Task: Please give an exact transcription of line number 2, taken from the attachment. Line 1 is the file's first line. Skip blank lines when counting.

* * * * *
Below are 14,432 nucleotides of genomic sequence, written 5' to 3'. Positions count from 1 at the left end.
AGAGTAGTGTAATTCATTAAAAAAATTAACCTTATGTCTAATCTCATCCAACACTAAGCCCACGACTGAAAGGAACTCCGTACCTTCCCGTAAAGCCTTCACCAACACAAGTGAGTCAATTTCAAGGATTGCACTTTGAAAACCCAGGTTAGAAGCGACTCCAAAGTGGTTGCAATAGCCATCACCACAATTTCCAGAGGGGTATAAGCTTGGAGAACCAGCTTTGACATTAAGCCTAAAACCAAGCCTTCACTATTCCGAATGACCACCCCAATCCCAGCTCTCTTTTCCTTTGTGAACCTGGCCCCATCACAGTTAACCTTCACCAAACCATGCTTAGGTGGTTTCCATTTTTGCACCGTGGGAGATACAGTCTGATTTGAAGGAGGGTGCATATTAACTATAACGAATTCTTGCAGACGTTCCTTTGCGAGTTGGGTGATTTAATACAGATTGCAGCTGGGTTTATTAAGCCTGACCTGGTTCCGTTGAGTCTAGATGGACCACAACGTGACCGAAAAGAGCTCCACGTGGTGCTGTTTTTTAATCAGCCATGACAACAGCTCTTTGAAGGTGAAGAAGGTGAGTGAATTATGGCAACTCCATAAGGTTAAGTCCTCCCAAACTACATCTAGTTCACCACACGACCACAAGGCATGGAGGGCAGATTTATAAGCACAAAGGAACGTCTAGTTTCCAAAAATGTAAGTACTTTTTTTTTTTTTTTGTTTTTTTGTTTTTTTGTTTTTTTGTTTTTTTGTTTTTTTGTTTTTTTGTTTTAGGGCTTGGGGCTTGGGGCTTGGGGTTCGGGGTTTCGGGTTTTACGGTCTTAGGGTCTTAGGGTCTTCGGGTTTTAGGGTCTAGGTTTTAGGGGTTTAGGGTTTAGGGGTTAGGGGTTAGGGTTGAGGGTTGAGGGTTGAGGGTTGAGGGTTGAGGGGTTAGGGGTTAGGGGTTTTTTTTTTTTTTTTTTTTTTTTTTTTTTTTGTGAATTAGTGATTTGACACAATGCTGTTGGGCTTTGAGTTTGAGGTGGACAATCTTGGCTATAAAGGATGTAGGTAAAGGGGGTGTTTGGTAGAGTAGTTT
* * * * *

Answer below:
AGAGTAGTGTAATTCATTAAAAAAATTAACCTTATGTCTAATCTCATCCAACACTAAGCCCACGACTGAAAGGAACTCCGTACCTTCCCGTAAAGCCTTCACCAACACAAGTGAGTCAATTTCAAGGATTGCACTTTGAAAACCCAGGTTAGAAGCGACTCCAAAGTGGTTGCAATAGCCATCACCACAATTTCCAGAGGGGTATAAGCTTGGAGAACCAGCTTTGACATTAAGCCTAAAACCAAGCCTTCACTATTCCGAATGACCACCCCAATCCCAGCTCTCTTTTCCTTTGTGAACCTGGCCCCATCACAGTTAACCTTCACCAAACCATGCTTAGGTGGTTTCCATTTTTGCACCGTGGGAGATACAGTCTGATTTGAAGGAGGGTGCATATTAACTATAACGAATTCTTGCAGACGTTCCTTTGCGAGTTGGGTGATTTAATACAGATTGCAGCTGGGTTTATTAAGCCTGACCTGGTTCCGTTGAGTCTAGATGGACCACAACGTGACCGAAAAGAGCTCCACGTGGTGCTGTTTTTTAATCAGCCATGACAACAGCTCTTTGAAGGTGAAGAAGGTGAGTGAATTATGGCAACTCCATAAGGTTAAGTCCTCCCAAACTACATCTAGTTCACCACACGACCACAAGGCATGGAGGGCAGATTTATAAGCACAAAGGAACGTCTAGTTTCCAAAAATGTAAGTACTTTTTTTTTTTTTTTGTTTTTTTGTTTTTTTGTTTTTTTGTTTTTTTGTTTTTTTGTTTTTTTGTTTTAGGGCTTGGGGCTTGGGGCTTGGGGTTCGGGGTTTCGGGTTTTACGGTCTTAGGGTCTTAGGGTCTTCGGGTTTTAGGGTCTAGGTTTTAGGGGTTTAGGGTTTAGGGGTTAGGGGTTAGGGTTGAGGGTTGAGGGTTGAGGGTTGAGGGTTGAGGGGTTAGGGGTTAGGGGTTTTTTTTTTTTTTTTTTTTTTTTTTTTTTTTGTGAATTAGTGATTTGACACAATGCTGTTGGGCTTTGAGTTTGAGGTGGACAATCTTGGCTATAAAGGATGTAGGTAAAGGGGGTGTTTGGTAGAGTAGTTT